Moreover, many of the other benefits attributable to CIT seem concentrated among civilians for whom officers are most likely to see the use of force as necessary. Officers with CIT training were more likely to transport PBCs to mental health services and less likely to arrest PBCs, even when force was used. Similarly, in 2006, Jennifer Teller and colleagues found that CIT officers were more likely to resolve conflicts at the scene or transport PBCs to emergency psychiatric services. In 2019 Erin Comartin and colleagues found that not only were CIT officers more likely to transport PBCs to crisis centers, but that they were more willing to go out of their way to do so.
The willingness of CIT officers to defer PBCs to psychiatric services speaks to the growing realization that police are not best equipped to deal with mental and behavioral health crises. Another form of response couples the coercive and protective functions of law enforcement with trained specialists, a model known as co-response. Co-response models typically include one or more police officers, a mental health clinician, and sometimes a paramedic or nurse working in coordination at the scene. Co-response has not been extensively evaluated in the U.S., but recent international studies suggest that the practice has benefits in specific applications.
Susanna Every-Palmer and colleagues evaluated a co-response program in New Zealand in 2022. Though they found no reduction in the use of force, they did find a significant reduction in emergency department (ED) referrals, suggesting that co-response lowers the chance of injury or prolonged psychiatric episodes. In 2022, Etienne Blais and colleagues evaluated Mobile Crisis Intervention Teams (MCIT), which pair officers with psychiatric nurses in the field, and found that in Canada, they are associated with more referrals to community services and fewer involuntary hospitalizations and uses of force than were police acting on their own.
Finally, Blais and David Brisebois evaluated a version of co-response that connects police responding to attempted suicides with offsite clinicians who helped them evaluate the situation and develop a plan of action. They found that these co-responses were associated with more referrals to community services and fewer involuntary hospitalizations. They also found a slightly lower rate of use of force among co-responding officers.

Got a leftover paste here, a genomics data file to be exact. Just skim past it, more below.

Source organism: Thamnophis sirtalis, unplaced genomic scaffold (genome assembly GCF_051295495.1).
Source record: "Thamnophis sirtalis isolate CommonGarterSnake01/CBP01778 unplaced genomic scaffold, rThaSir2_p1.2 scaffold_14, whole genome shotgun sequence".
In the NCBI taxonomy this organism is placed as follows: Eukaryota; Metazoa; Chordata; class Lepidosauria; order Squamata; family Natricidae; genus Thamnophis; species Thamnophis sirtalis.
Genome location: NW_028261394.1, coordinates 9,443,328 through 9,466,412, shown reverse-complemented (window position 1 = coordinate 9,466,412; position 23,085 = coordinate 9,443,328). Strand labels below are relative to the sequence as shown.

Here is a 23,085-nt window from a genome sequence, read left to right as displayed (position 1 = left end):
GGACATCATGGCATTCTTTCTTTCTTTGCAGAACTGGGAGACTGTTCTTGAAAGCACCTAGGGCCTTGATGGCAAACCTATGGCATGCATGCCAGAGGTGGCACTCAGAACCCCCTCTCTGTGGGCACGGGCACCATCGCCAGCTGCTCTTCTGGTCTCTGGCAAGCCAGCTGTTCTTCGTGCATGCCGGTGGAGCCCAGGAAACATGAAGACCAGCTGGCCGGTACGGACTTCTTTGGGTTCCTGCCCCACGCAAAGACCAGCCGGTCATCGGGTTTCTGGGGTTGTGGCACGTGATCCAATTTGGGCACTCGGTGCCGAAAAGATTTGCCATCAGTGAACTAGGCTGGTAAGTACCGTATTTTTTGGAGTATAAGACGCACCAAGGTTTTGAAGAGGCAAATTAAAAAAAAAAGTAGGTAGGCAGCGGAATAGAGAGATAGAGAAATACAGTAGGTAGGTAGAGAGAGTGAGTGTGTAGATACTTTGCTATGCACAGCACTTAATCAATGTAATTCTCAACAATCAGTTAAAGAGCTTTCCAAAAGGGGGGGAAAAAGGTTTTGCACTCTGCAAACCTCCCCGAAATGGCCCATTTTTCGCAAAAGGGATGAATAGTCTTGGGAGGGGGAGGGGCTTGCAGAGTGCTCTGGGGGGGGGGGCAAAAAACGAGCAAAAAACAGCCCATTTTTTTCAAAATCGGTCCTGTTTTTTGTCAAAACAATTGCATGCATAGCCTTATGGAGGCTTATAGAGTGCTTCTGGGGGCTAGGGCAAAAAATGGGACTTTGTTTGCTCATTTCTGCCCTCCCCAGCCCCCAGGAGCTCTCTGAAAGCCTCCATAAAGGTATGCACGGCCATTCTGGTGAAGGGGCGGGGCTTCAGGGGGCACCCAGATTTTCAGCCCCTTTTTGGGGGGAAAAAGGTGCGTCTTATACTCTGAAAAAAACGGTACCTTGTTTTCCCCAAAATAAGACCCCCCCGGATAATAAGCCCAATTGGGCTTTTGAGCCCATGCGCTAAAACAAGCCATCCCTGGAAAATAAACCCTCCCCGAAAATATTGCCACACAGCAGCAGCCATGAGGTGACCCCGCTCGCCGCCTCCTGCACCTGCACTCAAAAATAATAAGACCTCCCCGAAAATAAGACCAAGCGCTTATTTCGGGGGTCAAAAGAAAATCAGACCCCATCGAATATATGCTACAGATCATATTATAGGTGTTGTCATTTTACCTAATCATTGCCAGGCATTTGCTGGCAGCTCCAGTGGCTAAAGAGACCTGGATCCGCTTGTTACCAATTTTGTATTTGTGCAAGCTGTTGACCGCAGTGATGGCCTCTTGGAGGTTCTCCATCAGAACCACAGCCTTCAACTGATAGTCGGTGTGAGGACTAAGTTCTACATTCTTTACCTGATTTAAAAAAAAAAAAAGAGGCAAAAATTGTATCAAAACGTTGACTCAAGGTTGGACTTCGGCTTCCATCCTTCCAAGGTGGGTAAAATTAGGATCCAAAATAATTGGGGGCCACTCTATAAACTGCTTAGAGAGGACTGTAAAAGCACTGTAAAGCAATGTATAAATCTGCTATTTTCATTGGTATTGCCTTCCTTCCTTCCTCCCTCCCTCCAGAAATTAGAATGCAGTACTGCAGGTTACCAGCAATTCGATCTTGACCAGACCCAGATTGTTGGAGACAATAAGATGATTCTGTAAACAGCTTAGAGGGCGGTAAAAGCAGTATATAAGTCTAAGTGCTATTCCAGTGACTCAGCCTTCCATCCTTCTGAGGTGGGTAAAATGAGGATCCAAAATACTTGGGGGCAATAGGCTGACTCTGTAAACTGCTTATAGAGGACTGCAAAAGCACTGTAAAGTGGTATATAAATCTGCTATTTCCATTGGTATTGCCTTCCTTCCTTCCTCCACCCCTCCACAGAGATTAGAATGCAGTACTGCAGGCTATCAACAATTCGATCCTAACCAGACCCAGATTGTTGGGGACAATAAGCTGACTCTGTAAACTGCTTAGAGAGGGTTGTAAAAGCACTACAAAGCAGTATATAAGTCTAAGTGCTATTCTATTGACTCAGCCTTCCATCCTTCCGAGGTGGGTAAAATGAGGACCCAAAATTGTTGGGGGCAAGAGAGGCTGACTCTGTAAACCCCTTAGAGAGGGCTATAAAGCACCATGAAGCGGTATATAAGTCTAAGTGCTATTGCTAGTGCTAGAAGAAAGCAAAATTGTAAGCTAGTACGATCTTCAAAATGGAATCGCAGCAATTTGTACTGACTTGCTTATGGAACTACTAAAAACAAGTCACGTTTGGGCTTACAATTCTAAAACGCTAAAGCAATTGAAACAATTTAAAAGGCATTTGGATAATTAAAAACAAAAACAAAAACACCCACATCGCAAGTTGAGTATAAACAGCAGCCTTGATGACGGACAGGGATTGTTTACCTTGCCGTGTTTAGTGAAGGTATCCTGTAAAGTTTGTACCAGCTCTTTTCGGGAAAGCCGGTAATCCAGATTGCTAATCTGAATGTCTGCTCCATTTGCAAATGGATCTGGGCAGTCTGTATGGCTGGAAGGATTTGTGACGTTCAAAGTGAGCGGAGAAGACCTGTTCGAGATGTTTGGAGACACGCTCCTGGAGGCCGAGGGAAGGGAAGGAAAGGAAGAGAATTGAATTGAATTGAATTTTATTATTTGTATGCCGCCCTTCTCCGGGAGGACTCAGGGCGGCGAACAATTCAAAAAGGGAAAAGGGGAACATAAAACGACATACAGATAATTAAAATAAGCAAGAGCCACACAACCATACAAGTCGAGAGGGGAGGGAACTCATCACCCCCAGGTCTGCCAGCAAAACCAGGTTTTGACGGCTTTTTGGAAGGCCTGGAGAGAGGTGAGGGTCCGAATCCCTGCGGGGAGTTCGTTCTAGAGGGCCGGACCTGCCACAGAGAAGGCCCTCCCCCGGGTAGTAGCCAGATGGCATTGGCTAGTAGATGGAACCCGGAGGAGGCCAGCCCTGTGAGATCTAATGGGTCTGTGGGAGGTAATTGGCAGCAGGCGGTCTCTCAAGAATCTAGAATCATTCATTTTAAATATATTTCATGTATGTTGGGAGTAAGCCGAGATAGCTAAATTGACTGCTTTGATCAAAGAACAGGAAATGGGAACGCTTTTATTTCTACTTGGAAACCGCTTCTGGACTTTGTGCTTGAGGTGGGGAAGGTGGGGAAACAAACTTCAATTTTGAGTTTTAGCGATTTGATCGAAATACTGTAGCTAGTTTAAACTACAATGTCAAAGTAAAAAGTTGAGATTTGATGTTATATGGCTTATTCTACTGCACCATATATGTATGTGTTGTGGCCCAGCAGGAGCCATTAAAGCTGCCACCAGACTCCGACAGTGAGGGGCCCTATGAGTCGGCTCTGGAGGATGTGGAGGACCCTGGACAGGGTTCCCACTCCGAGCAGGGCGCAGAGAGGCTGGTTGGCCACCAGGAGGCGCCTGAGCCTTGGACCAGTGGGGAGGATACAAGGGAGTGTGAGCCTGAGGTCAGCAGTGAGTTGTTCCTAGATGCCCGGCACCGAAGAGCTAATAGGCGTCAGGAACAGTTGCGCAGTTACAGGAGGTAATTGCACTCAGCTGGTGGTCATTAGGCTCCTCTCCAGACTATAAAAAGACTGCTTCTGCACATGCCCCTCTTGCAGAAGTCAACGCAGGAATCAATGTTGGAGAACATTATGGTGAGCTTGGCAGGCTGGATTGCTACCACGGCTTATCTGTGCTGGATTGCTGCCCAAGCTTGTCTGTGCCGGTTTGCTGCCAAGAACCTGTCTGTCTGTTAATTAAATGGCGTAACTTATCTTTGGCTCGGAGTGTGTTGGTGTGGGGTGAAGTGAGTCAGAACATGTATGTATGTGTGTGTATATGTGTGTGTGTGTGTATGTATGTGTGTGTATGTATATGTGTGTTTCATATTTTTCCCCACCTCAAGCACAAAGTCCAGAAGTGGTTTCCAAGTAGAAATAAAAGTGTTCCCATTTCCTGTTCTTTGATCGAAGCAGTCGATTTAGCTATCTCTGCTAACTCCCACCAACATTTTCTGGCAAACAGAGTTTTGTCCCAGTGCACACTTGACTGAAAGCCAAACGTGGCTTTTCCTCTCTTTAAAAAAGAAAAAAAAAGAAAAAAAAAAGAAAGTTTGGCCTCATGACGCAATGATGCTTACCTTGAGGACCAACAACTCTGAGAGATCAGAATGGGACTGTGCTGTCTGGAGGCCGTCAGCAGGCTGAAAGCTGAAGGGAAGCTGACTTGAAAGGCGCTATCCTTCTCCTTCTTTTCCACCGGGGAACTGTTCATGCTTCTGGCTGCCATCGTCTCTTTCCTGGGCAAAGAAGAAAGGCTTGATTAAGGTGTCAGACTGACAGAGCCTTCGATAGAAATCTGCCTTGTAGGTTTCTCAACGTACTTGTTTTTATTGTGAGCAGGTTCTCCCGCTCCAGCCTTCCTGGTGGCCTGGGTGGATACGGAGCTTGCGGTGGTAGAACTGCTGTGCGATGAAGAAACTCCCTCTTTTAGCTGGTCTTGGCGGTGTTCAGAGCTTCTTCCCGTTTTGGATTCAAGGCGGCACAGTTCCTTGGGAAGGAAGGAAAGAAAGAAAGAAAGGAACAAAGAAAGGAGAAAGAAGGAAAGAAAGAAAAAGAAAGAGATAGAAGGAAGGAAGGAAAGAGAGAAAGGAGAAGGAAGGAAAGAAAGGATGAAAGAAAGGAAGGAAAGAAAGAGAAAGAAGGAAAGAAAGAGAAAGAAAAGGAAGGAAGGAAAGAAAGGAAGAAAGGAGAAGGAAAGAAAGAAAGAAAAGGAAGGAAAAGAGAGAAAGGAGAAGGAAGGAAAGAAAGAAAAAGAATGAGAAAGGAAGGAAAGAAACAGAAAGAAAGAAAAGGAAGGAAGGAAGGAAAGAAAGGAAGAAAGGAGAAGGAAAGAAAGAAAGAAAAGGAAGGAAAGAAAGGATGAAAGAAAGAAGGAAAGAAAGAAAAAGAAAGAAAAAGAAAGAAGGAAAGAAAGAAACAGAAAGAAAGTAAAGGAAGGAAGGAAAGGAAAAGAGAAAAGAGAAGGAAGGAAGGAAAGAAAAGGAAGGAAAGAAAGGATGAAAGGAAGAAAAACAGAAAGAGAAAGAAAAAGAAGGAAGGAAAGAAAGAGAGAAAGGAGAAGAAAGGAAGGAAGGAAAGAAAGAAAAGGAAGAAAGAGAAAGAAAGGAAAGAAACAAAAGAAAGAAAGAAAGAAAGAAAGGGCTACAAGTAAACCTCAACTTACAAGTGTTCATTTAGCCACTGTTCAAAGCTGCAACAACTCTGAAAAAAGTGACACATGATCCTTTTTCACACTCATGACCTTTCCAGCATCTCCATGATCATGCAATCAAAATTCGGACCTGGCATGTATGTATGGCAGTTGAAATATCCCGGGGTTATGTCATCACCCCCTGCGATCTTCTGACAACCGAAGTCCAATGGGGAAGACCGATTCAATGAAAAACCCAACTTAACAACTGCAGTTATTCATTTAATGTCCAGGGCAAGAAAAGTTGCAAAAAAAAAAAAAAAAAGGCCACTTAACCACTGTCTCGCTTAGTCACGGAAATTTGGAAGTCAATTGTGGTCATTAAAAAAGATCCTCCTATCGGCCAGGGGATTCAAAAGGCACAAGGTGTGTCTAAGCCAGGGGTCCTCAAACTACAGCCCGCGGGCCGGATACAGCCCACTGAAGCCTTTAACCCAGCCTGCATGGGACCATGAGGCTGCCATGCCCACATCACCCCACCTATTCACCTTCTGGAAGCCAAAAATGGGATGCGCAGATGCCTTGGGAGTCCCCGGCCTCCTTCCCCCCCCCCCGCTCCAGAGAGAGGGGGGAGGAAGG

The evaluations reviewed here imply that the use of force may not be the only or even primary outcome of interest we should be worried about regarding responses to PBCs. Often, when the elements of de-escalation (space, time, and cover) fail, force must be used to prevent harm to self and others. Instead, what type of force police employ and what happens after force is applied may matter more. The best available evidence suggests that responses to PBCs informed by specialized curricula may not reduce the use of force but improve the incidence of injuries, the likelihood of arrest, and the chance that PBCs will get the aftercare they need to avoid police confrontations in the future. Violence is relatively concentrated among people with mental and behavioral health challenges, and the hope is that as more PBCs get help, police can concentrate their resources on serving only those who are most at-risk and pose the most danger to others.
Police confrontations are part of a behavioral continuum along which there are many opportunities for intervention. Responses to PBCs are often perilous, and police managers are understandably unwilling to leave their officers’ responses up to chance. The research reviewed here focuses on heat-of-the-moment tactics meant for situations in which police have little room for failure. For this reason, the evidence is relatively slim. None of the available research employs the randomization of treatment necessary to make causal claims about the effects of the training programs, despite the long history of mental and behavioral health training among police. As a result, those tasked with developing training curricula under LEDTA must make do with what’s available to them. The law’s broad definition of “mental and behavioral crisis” should allow police agencies and the policies that govern them to spread their resources to prevention and aftercare, taking some pressure off responding officers. Moreover, its mandate for evaluation means that we will soon know more about how these resources can be most effectively allocated. When we do, we can paint a much clearer picture of the role training plays in saving the lives of people caught in crisis.